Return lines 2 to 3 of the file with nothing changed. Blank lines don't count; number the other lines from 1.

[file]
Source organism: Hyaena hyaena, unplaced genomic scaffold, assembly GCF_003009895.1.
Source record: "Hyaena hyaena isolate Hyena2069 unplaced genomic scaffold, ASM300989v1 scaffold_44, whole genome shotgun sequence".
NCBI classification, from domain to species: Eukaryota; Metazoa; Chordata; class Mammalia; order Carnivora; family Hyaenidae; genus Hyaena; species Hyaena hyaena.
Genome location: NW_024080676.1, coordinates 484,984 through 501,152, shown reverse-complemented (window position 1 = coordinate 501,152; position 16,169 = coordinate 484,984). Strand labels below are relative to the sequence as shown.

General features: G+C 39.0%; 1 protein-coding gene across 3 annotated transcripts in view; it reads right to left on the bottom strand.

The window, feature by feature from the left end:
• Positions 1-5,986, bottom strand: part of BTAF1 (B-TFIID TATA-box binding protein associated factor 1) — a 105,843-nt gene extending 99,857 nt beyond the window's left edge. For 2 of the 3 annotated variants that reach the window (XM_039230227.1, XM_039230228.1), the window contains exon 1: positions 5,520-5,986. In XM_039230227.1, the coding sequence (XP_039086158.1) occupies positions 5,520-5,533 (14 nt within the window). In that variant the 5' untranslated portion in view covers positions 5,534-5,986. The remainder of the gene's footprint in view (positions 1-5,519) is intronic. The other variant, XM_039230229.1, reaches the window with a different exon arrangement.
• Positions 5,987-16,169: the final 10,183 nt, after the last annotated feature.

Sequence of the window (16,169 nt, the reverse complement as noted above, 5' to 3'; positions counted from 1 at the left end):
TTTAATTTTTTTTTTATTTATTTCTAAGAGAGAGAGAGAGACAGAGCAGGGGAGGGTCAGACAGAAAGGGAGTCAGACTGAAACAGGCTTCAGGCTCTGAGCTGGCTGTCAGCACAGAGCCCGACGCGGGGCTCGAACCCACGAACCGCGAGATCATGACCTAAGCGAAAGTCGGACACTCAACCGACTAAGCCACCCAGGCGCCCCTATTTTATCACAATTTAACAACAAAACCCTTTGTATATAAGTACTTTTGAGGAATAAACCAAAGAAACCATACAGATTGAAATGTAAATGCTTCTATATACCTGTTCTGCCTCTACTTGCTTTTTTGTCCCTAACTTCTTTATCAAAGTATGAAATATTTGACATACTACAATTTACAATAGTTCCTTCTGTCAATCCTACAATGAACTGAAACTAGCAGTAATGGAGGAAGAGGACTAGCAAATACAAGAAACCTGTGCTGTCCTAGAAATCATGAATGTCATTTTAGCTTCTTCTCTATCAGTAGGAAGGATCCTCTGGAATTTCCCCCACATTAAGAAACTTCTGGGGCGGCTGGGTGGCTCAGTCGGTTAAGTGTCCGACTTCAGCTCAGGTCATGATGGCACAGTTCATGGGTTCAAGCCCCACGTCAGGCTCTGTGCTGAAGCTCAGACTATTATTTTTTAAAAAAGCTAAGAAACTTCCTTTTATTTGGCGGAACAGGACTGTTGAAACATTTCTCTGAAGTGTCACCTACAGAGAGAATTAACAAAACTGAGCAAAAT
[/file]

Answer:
Source record: "Hyaena hyaena isolate Hyena2069 unplaced genomic scaffold, ASM300989v1 scaffold_44, whole genome shotgun sequence".
NCBI classification, from domain to species: Eukaryota; Metazoa; Chordata; class Mammalia; order Carnivora; family Hyaenidae; genus Hyaena; species Hyaena hyaena.